Dr. John Michael, Principal Investigator, Associate Professor at the Department of Philosophy at Warwick, and an Affiliated Researcher at the Department of Cognitive Science at the Central European University in Budapest. He works on developing the theoretical framework, and collaborates with the other team members on all other aspects of the project.
Prof. Stephen Butterfill, Senior Project Advisor, is an Associate Professor at the the Department of Philosophy at Warwick. He collaborates on developing the theoretical framework and on the design and interpretation of experiments.
Dr. Alessandra Sciutti, Senior Project Advisor, is a Researcher at the Italian Institute of Technology in Genoa. The aim of her research is to investigate the sensory and motor mechanisms underlying mutual understanding in human-human interaction, with the technological goal of designing robots that can naturally cooperate with people in carrying out everyday tasks.
Prof. Sotaro Kita, Senior Project Advisor, is a Professor at the Department of Psychology at Warwick. He collaborates on the research in developmental psychology.
Günther Knoblich, Senior Project Advisor, is a Professor of Cognitive Science at the Central European University. He collaborates on theoretical and experimental aspects of the project
Dr Wayne Christensen is a postdoctoral researcher at the University of Warwick. He collaborates on the theoretical interpretation of the experiments conducted within the project.
Dr Luke McEllin, postdoctoral researcher, Department of Cognitive Science, CEU. Luke is investigating the sense of commitment in joint actions, by investigating how the mechanisms which support joint action by stabilizing interpersonal coordination (e.g. adaptivity and sensorimotor communication) can also support joint action by fostering commitment to one’s co-actors. He uses a combination of behavioural, motion tracking and eye tracking methods in order to address these issues.
Dr Barbora Siposova, Research fellow, Department of Psychology, University of Warwick. Barbora has a background in developmental psychology. Her research topics include questions about the emergence of a sense of commitment in young children in various types of interactions. She is interested in the effects of eye contact, nonverbal communication, joint attention and common knowledge on coordination and prosocial behaviour.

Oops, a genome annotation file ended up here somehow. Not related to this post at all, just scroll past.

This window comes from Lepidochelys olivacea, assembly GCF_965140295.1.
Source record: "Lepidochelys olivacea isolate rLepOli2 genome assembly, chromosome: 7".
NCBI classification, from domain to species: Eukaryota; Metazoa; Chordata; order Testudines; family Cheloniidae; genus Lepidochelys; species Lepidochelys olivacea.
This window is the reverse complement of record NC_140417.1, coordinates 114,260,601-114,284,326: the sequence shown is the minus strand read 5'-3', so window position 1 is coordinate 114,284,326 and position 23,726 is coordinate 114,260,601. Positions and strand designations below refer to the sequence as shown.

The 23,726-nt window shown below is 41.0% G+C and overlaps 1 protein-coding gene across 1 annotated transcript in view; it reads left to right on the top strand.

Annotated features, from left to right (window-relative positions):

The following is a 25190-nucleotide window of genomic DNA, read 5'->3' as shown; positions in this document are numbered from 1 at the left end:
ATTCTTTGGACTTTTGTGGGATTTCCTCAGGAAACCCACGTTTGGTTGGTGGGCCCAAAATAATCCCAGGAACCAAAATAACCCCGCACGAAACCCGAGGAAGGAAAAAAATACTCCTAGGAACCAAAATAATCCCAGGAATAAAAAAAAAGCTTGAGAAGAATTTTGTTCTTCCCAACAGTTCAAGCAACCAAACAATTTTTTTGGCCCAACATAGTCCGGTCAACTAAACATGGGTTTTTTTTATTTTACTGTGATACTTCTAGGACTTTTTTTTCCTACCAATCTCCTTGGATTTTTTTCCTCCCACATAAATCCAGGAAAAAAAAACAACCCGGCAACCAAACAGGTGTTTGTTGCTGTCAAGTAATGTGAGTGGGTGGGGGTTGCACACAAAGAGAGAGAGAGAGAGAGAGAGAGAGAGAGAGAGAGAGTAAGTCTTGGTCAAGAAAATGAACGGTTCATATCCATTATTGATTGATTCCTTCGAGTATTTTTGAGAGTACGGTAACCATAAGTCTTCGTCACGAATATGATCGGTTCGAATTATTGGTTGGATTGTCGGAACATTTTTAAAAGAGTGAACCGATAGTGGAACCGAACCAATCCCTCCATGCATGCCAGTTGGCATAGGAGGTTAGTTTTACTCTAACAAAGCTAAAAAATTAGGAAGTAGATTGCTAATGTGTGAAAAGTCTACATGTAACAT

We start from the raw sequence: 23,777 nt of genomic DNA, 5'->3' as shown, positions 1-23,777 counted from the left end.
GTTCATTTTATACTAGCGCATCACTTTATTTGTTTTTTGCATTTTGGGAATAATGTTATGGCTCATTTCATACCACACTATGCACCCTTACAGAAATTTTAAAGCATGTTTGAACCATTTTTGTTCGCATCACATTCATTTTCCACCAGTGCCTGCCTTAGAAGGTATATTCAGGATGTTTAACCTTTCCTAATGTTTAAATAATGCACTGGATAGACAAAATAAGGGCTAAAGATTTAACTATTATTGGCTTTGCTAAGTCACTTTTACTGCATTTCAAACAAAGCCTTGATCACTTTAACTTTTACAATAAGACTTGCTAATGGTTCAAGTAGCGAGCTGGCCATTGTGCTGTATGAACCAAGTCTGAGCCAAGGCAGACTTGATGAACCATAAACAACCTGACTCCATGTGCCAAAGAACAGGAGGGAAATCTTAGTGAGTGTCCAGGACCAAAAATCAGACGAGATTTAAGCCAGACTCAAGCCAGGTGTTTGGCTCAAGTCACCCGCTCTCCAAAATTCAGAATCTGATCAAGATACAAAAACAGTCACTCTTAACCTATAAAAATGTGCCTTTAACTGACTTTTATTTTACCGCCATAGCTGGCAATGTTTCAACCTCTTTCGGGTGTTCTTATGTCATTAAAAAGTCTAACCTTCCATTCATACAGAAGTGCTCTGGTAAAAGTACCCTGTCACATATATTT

Dr Alessia Vignolo, Research Fellow, University of Warwick, and Affiliated Researcher, Robotics Brain and Cognitive Sciences, Istituto Italiano di Tecnologia (Genova, Italy). Alessia’s work focuses on human-robot interaction. During her PhD, she worked on improving the robotic understanding of human actions, taking inspiration from cognitive sciences. She is now interested in studying the parameters under which robotic actions elicit a sense of commitment in human partners.
Francesca Bonalumi, PhD candidate, Department of Cognitive Science, CEU. Francesca has a background in moral philosophy and is currently a PhD candidate in cognitive science at the Central European University. Her research interests include social cognition, developmental psychology and experimental pragmatics. Her PhD project focuses on implicit cues which signal and influence commitment and prosocial behaviour, such as partner’s reliance on one’s action, the amount of invested costs or the history of interaction with a partner. She is also interested in implicit communication and which factors affect speaker’s accountability and plausible deniability in such cases.